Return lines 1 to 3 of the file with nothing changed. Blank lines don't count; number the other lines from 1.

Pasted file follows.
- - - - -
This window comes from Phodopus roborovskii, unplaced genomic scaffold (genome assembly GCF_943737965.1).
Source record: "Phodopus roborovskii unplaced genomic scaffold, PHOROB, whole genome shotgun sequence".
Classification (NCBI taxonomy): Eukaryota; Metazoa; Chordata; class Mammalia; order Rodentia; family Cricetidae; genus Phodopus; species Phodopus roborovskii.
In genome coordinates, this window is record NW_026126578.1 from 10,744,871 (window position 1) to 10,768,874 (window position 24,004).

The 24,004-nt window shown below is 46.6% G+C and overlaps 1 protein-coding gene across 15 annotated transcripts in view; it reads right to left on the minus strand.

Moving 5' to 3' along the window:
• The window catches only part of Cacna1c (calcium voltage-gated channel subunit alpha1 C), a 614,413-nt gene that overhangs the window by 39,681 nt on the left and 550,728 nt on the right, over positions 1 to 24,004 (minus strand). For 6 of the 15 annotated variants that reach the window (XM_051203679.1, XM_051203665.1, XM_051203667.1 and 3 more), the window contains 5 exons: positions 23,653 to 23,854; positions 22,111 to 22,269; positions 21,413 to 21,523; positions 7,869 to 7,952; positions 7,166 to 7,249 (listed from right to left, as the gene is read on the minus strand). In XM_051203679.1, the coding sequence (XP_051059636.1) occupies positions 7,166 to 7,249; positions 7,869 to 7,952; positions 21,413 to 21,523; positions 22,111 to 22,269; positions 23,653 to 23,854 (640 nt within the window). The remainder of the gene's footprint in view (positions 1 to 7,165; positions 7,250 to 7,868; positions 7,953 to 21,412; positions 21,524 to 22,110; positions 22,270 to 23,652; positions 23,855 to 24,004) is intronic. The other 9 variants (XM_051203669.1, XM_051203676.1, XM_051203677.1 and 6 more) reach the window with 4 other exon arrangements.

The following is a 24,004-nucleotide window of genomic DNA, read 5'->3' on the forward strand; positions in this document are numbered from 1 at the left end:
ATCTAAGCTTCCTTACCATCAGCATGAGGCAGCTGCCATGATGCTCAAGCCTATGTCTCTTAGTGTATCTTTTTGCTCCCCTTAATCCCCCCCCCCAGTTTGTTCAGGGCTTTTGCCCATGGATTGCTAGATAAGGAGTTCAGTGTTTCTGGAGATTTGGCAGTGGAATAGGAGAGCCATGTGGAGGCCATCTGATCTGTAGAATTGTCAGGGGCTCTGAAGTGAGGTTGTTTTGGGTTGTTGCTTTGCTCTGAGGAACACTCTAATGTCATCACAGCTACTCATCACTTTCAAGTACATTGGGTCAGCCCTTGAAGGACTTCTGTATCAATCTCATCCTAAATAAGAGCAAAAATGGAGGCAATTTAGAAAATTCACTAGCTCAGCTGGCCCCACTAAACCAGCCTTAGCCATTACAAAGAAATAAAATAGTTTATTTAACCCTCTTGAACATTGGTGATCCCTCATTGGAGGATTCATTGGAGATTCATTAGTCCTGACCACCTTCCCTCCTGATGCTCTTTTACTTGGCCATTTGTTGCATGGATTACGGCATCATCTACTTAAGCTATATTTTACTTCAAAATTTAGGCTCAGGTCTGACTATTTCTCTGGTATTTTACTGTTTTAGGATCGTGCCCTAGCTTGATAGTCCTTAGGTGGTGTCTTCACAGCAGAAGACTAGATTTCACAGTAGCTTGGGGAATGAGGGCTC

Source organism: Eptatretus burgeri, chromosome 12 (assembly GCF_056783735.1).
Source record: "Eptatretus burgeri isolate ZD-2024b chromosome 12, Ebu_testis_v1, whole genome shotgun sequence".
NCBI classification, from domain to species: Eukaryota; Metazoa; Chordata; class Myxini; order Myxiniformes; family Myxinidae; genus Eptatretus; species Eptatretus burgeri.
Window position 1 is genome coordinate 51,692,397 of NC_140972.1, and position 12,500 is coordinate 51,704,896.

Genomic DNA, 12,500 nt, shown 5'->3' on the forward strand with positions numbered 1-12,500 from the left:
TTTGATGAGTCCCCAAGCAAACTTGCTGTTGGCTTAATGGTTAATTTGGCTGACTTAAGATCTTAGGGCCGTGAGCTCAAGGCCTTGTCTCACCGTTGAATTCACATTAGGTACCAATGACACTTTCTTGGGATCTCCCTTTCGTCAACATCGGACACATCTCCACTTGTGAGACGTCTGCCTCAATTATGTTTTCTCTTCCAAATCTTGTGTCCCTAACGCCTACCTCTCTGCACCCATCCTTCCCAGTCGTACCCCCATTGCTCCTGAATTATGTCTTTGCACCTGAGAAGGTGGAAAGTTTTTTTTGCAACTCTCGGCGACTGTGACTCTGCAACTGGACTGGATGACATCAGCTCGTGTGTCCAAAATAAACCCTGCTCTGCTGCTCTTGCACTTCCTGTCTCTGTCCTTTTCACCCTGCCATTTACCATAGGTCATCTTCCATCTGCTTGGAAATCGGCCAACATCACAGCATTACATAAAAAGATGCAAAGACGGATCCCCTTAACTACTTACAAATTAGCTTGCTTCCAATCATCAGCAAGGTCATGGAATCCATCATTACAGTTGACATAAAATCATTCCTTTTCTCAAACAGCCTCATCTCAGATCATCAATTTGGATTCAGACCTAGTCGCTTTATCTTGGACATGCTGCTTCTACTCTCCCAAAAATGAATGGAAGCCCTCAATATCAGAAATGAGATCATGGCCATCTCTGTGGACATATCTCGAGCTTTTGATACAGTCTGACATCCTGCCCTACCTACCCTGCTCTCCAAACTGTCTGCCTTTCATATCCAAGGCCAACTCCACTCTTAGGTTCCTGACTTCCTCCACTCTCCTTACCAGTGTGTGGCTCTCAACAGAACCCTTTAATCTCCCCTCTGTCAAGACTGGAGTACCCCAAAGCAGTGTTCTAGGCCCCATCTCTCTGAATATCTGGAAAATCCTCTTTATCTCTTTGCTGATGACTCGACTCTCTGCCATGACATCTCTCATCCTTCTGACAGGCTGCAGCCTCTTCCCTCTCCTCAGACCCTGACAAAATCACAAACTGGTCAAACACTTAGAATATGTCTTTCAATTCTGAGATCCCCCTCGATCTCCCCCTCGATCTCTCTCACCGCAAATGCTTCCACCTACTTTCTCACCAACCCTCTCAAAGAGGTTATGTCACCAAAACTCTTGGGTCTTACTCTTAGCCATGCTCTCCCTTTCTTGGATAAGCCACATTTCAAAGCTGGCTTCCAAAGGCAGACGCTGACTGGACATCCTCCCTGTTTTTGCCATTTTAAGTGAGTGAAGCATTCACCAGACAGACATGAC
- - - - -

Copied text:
This window comes from Phodopus roborovskii, unplaced genomic scaffold (genome assembly GCF_943737965.1).
Source record: "Phodopus roborovskii unplaced genomic scaffold, PHOROB, whole genome shotgun sequence".
Classification (NCBI taxonomy): Eukaryota; Metazoa; Chordata; class Mammalia; order Rodentia; family Cricetidae; genus Phodopus; species Phodopus roborovskii.